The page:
Iced Sencha is produced by blending (“gogumi”) the tea in such a way that the taste of the tea is optimised for cold brewing. The higher the water temperature when brewing the tea, the more drastically will bitterness and astringency overpower the sweetness and deliciousness (umami) of the tea. Cold brewing reduces the release of bitterness and astringency, but when brewn with a regular sencha, the tea may not turn out very tasty because also a raw greenish smell may be extracted, which damages the entire tasting balance. Iced Sencha is a limited edition seasonal tea, produced by using our unique blending and manufacturing methods in order to accomplish a proper balance of mellow deliciousness (umami), richness, oozing sweetness and modest bitterness/astringency by cold brewing.
Hojicha is made of the leaves and stems of sencha, roasted at a high temperature, characterised by a roasted aroma and a dark brown colour. The tea's bitterness and astringency is largely substracted by roasting at high temperatures, rendering the tea largely refreshing. Hojicha goes well with various foods and western- and Japanese-style sweets of any kind. It's tender flavour makes the tea easy to drink whether it is hot or cold and also makes it the perfect refreshment to quench your thirst.
There are two types of hojicha: “Hojicha” is usually made of roasted tea leaves. “Kuki hojicha” (twig hojicha) is made of roasted twigs. Either type has different charms: Hojicha is light and plain while kuki hojicha is characterised by sweetness and a rich mellowness. Each type can be enjoyed according to your mood.
Kukicha is tea made from collecting twigs which have dropped out during the selection and sorting process of sencha and gyokuro tea leaves. In Kyoto, the stems of high quality gyokuro have been especially called “Karigane,” but today all kinds of tea stems are often called by the same name. They also can be called by different names such as “Shiraore” depending on the region. Kukicha is easy to drink thanks to its light and plain taste. It can also be recommended as an easily brewable tea, as this tea releases comparatively less bitterness and astringency even when prepared with boiling water.
Genmaicha (rice tea) is made of larger grown sencha tea leaves, blended with roasted rice. The aroma of the dry and crispy roasted rice adds a savoury fragrance to the tea flavour, again different from that of hojicha. Our genmaicha is produced by blending the tea leaves at a half and half ratio. Some of the charms of this very light-tasting/smelling tea are that it is suitable for any occasion and that it can be consumed casually. It can also be recommended for ochazuke (rice in green tea).
Hand-Roasted Kyo Bancha
“Bancha” is the most difficult tea to define because it has different meanings and connotations according to the different regions. In Kyoto, “bancha” generally refers to “kyo bancha.” Kyo bancha is a tea which is fired and is made of larger and coarser leaves and stems, which are harvested after the gyokuro or tencha harvesting seasons are over. The leaves are too big and hard to knead after steaming, so they are dried as is and fired at high temperature in large iron pots right before being shipped out. This is how we produce our "Hand-Roasted Kyo Bancha."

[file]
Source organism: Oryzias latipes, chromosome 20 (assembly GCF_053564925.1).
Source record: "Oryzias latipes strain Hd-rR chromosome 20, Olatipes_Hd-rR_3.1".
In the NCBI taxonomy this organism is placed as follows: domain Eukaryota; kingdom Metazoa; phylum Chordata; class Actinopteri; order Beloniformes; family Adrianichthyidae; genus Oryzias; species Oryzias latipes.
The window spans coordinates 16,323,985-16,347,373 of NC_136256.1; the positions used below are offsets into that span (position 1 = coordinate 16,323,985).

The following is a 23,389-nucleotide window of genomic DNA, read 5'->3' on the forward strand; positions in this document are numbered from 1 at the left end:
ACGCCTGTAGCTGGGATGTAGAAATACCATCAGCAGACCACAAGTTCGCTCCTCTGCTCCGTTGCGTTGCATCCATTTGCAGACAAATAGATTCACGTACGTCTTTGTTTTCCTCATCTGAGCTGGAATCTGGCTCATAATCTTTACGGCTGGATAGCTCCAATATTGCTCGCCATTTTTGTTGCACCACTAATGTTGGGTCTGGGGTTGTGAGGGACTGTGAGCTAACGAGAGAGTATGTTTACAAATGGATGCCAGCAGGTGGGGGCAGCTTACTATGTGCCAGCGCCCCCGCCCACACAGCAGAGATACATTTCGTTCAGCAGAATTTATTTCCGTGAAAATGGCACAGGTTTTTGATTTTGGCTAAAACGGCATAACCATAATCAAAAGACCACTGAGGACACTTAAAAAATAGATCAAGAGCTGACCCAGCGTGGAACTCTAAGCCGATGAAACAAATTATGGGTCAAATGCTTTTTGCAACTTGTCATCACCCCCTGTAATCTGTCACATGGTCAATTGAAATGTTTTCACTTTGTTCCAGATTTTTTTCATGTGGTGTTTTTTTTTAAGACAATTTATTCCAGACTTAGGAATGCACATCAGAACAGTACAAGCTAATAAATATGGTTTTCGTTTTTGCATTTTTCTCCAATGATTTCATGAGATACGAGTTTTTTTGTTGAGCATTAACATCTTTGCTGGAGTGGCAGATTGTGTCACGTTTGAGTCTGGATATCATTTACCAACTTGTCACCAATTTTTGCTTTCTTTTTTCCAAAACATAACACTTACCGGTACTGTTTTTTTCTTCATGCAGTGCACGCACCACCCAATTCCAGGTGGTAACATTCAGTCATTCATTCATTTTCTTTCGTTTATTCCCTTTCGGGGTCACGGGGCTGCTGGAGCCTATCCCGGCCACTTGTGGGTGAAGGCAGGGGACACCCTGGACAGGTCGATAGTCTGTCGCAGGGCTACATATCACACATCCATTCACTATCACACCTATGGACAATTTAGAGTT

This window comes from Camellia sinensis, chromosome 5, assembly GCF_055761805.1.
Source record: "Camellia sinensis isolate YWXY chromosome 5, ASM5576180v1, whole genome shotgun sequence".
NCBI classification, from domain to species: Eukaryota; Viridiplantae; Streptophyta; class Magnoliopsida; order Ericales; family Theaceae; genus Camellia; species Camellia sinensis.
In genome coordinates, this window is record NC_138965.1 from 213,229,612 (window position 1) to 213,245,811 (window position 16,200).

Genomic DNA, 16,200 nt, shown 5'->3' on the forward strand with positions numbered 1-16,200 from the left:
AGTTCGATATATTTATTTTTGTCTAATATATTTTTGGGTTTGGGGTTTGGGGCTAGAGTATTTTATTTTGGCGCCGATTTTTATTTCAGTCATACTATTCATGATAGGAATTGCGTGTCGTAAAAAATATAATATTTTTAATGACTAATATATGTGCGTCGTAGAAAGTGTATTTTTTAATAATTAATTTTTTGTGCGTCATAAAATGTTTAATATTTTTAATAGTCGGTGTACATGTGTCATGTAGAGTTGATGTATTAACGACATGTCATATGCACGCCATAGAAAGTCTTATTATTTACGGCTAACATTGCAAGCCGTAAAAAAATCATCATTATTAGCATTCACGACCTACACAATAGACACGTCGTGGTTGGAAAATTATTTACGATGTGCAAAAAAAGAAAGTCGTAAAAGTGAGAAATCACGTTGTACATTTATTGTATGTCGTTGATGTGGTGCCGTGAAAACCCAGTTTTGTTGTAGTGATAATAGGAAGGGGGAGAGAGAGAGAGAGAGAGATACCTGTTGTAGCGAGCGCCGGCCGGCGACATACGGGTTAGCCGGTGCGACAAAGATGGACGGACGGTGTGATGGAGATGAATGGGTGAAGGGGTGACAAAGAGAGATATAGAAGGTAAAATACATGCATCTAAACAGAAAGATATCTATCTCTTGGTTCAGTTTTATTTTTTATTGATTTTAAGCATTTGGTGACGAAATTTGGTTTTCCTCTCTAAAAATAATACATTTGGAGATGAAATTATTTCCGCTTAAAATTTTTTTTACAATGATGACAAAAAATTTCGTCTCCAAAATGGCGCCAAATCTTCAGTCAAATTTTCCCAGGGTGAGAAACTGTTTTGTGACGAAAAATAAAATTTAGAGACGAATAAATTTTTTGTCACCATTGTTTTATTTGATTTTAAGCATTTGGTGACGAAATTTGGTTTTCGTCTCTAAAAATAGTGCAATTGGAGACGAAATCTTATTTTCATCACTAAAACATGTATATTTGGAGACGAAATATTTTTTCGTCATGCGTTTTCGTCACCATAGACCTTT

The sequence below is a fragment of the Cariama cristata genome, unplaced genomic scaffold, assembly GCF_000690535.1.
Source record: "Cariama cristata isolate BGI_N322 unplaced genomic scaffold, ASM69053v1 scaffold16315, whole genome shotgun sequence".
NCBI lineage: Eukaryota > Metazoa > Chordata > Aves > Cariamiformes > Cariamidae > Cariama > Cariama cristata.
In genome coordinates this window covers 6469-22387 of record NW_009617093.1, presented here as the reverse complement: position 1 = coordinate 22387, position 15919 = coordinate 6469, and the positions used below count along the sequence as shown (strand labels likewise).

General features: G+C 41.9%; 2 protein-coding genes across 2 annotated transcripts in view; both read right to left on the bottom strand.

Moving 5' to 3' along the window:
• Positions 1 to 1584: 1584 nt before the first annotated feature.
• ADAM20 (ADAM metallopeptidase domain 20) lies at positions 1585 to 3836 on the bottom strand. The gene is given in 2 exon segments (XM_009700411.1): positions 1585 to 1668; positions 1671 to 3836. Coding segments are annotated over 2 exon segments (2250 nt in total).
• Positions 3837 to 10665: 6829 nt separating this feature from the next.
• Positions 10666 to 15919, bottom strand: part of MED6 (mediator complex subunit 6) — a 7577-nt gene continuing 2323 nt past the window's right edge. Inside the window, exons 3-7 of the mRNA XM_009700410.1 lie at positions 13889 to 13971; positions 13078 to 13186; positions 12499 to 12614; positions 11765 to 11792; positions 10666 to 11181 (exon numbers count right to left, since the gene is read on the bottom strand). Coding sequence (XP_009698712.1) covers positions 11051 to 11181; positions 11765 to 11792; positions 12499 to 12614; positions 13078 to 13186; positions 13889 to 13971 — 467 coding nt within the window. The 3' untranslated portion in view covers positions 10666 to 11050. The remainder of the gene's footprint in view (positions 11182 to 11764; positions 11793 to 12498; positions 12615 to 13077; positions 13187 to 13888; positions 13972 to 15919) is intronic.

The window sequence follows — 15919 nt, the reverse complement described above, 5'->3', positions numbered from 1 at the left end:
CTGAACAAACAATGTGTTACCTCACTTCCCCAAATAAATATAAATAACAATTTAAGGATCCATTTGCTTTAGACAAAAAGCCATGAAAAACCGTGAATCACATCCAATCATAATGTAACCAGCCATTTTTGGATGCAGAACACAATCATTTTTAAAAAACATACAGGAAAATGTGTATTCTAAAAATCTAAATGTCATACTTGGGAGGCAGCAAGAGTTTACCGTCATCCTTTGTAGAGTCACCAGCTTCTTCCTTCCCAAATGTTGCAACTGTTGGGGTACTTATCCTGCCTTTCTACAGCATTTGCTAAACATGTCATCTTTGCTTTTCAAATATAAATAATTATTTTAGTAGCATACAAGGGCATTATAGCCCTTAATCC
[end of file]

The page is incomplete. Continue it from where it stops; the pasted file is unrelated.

Because kyo bancha has a unique sharp aroma, people either love it or hate it. Some are very surprised at its unique aroma and appearance when they first try (or see) it. Some say, “It smells like tobacco,” “It looks like fallen leaves,” or “It contains twigs like pencils.” However, it tends to make people “addicted;” they cannot enjoy Other Tea Variations once they are accustomed to it. Due to traditional hand roasting, our kyo bancha has an especially strong smoky fragrance and contains a lot of blackened leaves and twigs, but they are totally fine products. We highly recommend you to try it once!
Yanagi has a relatively wide range of meanings and content; sometimes, it is even called “bancha” in some areas. For us, it refers to a tea produced by assorting sencha leaves which have grown larger or larger leaves selected out of the production process of sencha. Depending on the type, Yanagi leaves can also be used as ingredients for hojicha or genmaicha. Because it is basically sencha, it's flavour is similar to that of a sencha. However, the biggest difference is the size of the leaves and it's rather plain taste. Commonly with genmaicha, large sencha leaves have a more modest sweetness, deliciousness (umami), bitterness and astringency in a good sense and render a more brisk flavour even when brewed with boiling water. Some people even consider it easier to drink and tastier than sencha and it also makes the perfect tea for ochazuke (rice in green tea). Although it may not be the appropriate refreshment when having guests, this tea can easily be enjoyed casually.
Konacha is a tea produced by gathering the tiny broken fragments of tea that have dropped out during the manufacturing process of sencha and gyokuro. Because the fragments are so tiny, konacha easily releases it's taste. In addition, because a lot of powder is also released in the extract, konacha has a very rich taste and a very strong colour. Among konacha, mecha and jinko are the types that refer to tea produced from small leaves or sprouts of which the edges are rolled into balls (we call them Sen Jinko and Gyoku Jinko, for konacha from Sencha and Gyokuro respectively). Because various tastes are condensed into small leaves and sprouts, this kind of tea is characterised by an extremely rich flavour and aroma.
Other Tea Variations
|Barley Tea with Kuki Hojicha||Kombucha (kelp tea)|